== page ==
WILLIMANTIC, Maine — A four-member volunteer committee has been doing extensive research on just how the town should proceed with improvements to the Willimantic Town Hall to comply with Maine construction codes.
Through a “misunderstanding,” town officials failed to obtain a construction permit from the State Fire Marshal’s Office before authorizing a major renovation project last year, which included moving the building onto a new foundation and adding a new roof.
When a couple of residents concerned about the project notified the State Fire Marshal’s Office, the office issued the town a stop-work order and inspected the property.
As a result of that inspection, the use of the town hall is limited. While selectmen can conduct normal business there, they cannot use the upstairs or basement, and because there is only one exit, no more than 30 people can be in the hall at one time.
Town officials said they were surprised there was a problem because they had been told by both the State Fire Marshal’s Office and the local planning board that no permit was needed before the work.
Rich McCarthy, senior plans examiner for the State Fire Marshal’s Office, said Friday that a Willimantic official had called to inquire about a permit before the work. But at that time, McCarthy said he was told the building was not going to have a full basement, just a crawl space, which meant it would not have required a permit.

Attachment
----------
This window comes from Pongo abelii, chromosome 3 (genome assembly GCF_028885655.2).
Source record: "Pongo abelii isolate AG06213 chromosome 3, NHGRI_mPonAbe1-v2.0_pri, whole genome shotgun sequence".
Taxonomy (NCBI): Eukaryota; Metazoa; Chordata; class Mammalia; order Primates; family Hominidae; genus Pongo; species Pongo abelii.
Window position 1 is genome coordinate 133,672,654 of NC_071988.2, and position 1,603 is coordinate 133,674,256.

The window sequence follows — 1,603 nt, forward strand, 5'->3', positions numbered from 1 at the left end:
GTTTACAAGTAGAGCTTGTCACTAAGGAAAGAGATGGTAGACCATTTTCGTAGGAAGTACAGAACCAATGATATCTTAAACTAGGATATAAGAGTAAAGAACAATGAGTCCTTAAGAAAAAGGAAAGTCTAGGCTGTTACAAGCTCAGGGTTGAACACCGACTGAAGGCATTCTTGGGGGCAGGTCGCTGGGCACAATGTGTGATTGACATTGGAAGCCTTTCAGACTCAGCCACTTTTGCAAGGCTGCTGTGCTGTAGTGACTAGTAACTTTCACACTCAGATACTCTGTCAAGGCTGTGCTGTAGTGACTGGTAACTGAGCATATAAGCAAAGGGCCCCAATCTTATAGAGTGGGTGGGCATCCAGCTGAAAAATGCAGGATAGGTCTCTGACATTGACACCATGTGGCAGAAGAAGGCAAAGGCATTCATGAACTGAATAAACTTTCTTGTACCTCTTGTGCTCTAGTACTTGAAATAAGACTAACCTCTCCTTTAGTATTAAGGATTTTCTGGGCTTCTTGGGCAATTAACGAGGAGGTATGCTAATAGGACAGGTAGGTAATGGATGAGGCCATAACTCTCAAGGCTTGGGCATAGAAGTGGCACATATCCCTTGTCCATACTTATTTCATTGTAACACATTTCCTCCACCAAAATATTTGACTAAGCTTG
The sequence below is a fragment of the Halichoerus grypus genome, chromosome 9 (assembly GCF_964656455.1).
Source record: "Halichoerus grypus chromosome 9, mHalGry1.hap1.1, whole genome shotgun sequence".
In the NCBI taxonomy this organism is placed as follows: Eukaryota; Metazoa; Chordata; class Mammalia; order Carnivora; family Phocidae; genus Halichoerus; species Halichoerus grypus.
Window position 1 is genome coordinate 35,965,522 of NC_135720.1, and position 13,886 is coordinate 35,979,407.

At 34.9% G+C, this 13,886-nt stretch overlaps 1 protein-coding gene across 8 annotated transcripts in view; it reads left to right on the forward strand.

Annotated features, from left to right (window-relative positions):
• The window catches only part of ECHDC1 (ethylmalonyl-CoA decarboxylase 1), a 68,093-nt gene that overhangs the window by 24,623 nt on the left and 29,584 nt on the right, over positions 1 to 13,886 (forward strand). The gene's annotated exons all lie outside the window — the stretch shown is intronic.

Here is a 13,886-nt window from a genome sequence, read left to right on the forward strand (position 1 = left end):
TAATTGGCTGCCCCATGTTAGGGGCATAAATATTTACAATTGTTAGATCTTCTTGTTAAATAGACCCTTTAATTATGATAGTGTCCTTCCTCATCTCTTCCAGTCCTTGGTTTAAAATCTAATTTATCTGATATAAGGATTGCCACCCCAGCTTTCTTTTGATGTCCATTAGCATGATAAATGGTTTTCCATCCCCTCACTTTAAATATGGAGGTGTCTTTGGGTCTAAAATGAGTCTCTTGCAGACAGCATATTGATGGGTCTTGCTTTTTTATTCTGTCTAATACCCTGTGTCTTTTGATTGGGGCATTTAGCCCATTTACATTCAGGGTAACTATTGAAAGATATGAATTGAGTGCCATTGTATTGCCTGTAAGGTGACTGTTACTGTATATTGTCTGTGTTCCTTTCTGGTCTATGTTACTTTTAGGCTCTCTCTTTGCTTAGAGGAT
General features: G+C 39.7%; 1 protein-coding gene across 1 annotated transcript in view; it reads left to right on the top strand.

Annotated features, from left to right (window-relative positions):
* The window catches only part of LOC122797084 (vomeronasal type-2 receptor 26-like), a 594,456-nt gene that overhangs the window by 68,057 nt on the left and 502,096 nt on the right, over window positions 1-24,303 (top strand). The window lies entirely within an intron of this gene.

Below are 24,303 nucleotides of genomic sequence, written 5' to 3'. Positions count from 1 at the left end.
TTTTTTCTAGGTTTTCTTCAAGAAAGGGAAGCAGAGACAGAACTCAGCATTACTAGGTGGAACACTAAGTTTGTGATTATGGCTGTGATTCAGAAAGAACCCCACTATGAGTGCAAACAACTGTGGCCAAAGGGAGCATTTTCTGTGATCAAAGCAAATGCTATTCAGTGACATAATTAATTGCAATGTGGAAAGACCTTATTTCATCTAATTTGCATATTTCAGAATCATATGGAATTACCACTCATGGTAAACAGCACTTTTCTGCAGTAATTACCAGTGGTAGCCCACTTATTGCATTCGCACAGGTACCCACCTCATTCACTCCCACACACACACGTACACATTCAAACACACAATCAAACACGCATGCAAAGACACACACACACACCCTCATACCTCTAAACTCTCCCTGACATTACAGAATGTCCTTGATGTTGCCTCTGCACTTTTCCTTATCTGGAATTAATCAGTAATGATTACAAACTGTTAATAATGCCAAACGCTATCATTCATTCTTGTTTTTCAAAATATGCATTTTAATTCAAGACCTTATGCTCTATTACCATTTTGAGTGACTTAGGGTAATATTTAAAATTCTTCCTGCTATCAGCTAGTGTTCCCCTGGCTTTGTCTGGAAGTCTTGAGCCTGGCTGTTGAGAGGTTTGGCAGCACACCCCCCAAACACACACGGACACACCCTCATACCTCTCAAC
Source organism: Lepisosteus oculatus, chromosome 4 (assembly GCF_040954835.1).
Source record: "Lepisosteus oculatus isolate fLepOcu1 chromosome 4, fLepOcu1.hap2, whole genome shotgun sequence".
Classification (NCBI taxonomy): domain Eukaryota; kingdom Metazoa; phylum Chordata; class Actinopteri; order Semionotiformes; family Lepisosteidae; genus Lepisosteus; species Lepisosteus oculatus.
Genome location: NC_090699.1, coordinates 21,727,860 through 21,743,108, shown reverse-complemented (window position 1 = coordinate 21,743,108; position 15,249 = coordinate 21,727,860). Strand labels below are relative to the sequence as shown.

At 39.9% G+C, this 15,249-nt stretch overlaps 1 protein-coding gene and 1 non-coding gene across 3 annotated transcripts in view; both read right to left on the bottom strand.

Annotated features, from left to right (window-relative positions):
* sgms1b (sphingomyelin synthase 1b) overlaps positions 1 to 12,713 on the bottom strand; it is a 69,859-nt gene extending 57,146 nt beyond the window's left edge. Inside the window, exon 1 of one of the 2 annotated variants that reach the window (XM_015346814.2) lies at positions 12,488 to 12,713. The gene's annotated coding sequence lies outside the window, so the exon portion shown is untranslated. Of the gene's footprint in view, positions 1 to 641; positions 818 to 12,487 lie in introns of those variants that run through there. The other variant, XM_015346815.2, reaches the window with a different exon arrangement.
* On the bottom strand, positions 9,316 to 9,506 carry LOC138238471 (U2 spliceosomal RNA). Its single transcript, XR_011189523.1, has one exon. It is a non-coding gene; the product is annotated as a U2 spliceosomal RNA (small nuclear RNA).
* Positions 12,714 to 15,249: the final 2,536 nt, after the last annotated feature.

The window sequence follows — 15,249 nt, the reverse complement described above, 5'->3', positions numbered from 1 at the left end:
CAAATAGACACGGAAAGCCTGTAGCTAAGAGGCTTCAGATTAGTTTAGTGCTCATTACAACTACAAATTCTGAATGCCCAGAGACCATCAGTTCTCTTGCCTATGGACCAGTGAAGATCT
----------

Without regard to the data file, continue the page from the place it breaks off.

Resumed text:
“If we had known there’d been a basement, we would have asked for a permit, so I think it was a little misunderstanding,” McCarthy said. “Yes, they did call ahead, they were told it did not need a permit, but then it sort of got out of the scope of what they had asked. That’s where a lot of the problems started.”
Rather than provide the town a list of everything that was wrong with the building, McCarthy said the town was advised it needed to go through the construction permit process.
Asked if it was abnormal for a small town to begin construction without a permit, McCarthy said “no.” While it’s not specific to Willimantic, McCarthy said, “[In] a lot of small towns, everybody has an idea and then they start doing things, and then it becomes something that it maybe shouldn’t become.”
To comply with the law, Selectman John Tatko said the town submitted a check on Aug. 27 for the construction permit. The board now holds any meetings that are expected to draw a crowd at the Monson Community Center. They also organized a volunteer committee to continue to address the issues. “We felt in the best interest of the town, the selectmen should not be involved with the project,” he said.
Although McCarthy said it was his understanding that the town has hired an engineer for the project, Tatko said that’s not the case. Residents had authorized the use of $78,018 from the town hall improvement account, a $3,000 Davis Family Foundation grant and donations for the improvement work, but no funds were appropriated for an engineer.
Tatko said the committee is doing its best to figure out the best use of the building. The committee will submit a recommendation to the board, and any further action on the building will be presented to residents at a town meeting.